I have argued against theologians like Richard Swinburne that they play a dangerous game in moving from abstracted notions of God to specific characteristics of God and the doctrines of Christianity. In the long run, the snowman they build feature by feature is still snow. It will melt. Both believing and unbelieving philosophers of religion have played this game for a very long time–perhaps since the time of Aquinas–but the bottom line is: No one is an atheist on general principles. There is some X that you reject, and that X comes with attributes or “properties” attached. Any working notion of ontology requires not merely existence but attribution.
This is why the most damaging arguments against ontology, going back to the eighteenth century, begin with the criticism that “existence” is a state (being) and not a property. Anselm had argued against his hypothetical unbeliever that God is “that than which nothing greater can be conceived [to exist],” and then took the leap to existence by stating that the existence of the greatest conceivable thing can not be merely conceptual since perfection requires actuality. Anselm limited this state of perfection to being and not to racehorses or desert islands because ordinary things can be conceived in degrees but not in states of perfection. God thus becomes a supreme case of perfection existing in actuality because it cannot simply exist in the mind for — “Si enim vel in solo intellectu est potest cogitari esse et in re quod maius est” (Proslogion 2). Now that you have the snow, it is possible to add goodness (Aquinas’s summum bonum), and the so-called Omni-properties of God (knowledge, presence, benevolence, etc.) as well as the Not-properties of God: infinite, immutable, impassible, etc. Snowman, meet your maker.
It is perfectly possible to believe in snow without believing in snowmen. But in historical theology we have long come to accept that the God of the western tradition, and by and large the God rejected by the first brave souls of the pre-Enlightenment, like John Biddle in 1615, is more slush than shape–to wit, Biddle on trying to make sense of the Trinity:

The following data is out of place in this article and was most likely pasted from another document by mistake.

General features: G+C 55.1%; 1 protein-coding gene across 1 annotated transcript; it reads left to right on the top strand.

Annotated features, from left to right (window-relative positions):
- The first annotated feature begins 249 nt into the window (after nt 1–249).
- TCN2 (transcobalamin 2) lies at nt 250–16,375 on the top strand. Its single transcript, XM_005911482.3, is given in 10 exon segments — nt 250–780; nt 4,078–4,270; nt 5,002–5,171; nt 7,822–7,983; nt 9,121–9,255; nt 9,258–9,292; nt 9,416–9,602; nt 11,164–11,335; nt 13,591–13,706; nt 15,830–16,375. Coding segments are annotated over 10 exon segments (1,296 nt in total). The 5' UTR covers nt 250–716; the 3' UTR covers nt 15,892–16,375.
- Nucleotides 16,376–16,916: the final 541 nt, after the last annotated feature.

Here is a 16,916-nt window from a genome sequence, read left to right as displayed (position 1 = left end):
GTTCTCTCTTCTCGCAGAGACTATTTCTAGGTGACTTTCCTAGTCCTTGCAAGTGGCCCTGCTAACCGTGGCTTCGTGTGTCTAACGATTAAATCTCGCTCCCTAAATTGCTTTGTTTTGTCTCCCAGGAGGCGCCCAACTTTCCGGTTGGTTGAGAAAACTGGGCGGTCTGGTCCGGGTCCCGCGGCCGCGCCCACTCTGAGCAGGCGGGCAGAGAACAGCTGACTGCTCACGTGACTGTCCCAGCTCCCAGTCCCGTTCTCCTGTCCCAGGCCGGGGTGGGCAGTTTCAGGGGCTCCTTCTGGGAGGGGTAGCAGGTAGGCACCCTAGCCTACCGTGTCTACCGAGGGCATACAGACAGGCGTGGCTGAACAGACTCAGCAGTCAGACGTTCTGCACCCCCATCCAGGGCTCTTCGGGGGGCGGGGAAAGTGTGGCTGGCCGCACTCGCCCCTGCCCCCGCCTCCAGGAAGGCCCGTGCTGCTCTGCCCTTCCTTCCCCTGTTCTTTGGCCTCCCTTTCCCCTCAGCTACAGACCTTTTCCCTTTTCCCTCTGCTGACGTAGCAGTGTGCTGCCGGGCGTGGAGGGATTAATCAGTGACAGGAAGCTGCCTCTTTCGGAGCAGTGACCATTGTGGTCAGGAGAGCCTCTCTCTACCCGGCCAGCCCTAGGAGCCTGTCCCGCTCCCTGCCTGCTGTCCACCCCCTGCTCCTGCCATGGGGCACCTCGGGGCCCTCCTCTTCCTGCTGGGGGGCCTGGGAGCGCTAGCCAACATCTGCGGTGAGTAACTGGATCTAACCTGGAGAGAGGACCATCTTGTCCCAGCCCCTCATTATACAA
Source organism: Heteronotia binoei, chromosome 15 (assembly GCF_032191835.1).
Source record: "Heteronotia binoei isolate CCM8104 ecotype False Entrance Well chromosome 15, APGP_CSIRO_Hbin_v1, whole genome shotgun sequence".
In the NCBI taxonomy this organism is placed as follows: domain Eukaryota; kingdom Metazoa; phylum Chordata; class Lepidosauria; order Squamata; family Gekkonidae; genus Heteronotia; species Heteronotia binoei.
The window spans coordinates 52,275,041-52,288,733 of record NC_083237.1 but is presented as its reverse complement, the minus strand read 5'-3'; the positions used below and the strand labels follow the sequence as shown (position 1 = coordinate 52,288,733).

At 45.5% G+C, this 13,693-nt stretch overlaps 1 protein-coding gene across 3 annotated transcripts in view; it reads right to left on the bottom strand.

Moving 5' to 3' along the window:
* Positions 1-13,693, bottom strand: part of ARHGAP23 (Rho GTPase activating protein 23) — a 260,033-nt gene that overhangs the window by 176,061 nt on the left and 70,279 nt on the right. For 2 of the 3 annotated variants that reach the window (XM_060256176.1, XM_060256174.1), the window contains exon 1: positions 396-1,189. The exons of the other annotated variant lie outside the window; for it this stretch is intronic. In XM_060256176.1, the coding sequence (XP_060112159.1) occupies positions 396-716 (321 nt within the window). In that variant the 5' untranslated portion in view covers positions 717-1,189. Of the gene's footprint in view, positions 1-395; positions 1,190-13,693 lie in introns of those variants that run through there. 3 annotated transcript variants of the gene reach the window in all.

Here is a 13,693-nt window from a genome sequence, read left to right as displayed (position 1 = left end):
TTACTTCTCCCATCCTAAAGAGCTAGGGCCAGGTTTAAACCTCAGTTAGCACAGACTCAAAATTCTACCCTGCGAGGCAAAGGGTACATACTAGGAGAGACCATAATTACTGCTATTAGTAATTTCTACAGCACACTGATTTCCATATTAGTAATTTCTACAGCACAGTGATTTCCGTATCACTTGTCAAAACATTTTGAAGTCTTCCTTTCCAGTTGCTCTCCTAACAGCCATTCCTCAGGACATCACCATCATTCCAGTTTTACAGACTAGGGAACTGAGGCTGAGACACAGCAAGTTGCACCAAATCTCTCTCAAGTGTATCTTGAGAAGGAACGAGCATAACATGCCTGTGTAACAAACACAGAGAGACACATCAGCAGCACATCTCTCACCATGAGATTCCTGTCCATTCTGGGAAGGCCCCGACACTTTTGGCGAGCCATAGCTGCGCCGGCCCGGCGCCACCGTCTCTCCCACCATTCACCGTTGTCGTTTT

“The major premise is quite clear inasmuch as if we say that the Holy Spirit is God and yet distinguished from God then it implies a contradiction. The minor premise that the Holy Spirit is distinguished from God if it is taken personally and not essentially is against all reason:First, it is impossible for any man to distinguish the Person from the Essence of God, and not to frame two Beings or Things in his mind. Consequently, he will be forced to the conclusion that there are two Gods.Secondly, if the Person be distinguished from the Essence of God, the Person would be some Independent Thing. Therefore it would either be finite or infinite. If finite then God would be a finite thing since according to the Church everything in God is God Himself. So the conclusion is absurd. If infinite then there will be two infinites in God, and consequently the two Gods which is more absurd than the former argument.Thirdly, to speak of God taken impersonally is ridiculous, as it is admitted by everyone that God is the Name of a Person, who with absolute sovereignty rules over all. None but a person can rule over others therefore to take otherwise than personally is to take Him otherwise than He is.”
Granted that the early atheist thinkers were less concerned with the Big Picture than with dismantling inherited beliefs member by member. Many had long since concluded that the wheels of theology spun around doctrines rather than biblical texts, which had been gratuitously laid on or cherry picked to support beliefs that otherwise had been fashioned by councils without any scriptural warrants at all. A classic case, as it relates to Biddle’s long winded dilemma, above, was the so-called Johannine Comma. Based on a sequence of extra words which appear in 1 John 5:7-8 in some early printed editions of the Greek New Testament:
ὅτι τρεῖς εἰσιν οἱ μαρτυροῦντες [ἐν τῷ οὐρανῷ, ὁ Πατήρ, ὁ Λόγος, καὶ τὸ Ἅγιον Πνεῦμα· καὶ οὗτοι οἱ τρεῖς ἔν εἰσι. 8 καὶ τρεῖς εἰσιν οἱ μαρτυροῦντες ἐν τῇ γῇ] τὸ πνεῦμα καὶ τὸ ὕδωρ καὶ τὸ αἷμα, καὶ οἱ τρεῖς εἰς τὸ ἕν εἰσιν
and which were included by the King James translators, thus:
“For there are three that bear record [in heaven, the Father, the Word, and the Holy Ghost: and these three are one. 8 And there are three that bear witness in earth], the Spirit, and the water, and the blood: and these three agree in one…”
Is this not the Trinity, beloved of both Catholic and Protestants since the fourth century? Well, no, because the italicized words are absent from Greek manuscripts, and only appear in the text of four late medieval manuscripts where they seem to be the helpful clarification of a zealous copyist, originating as his marginal note. Think of it as new snow.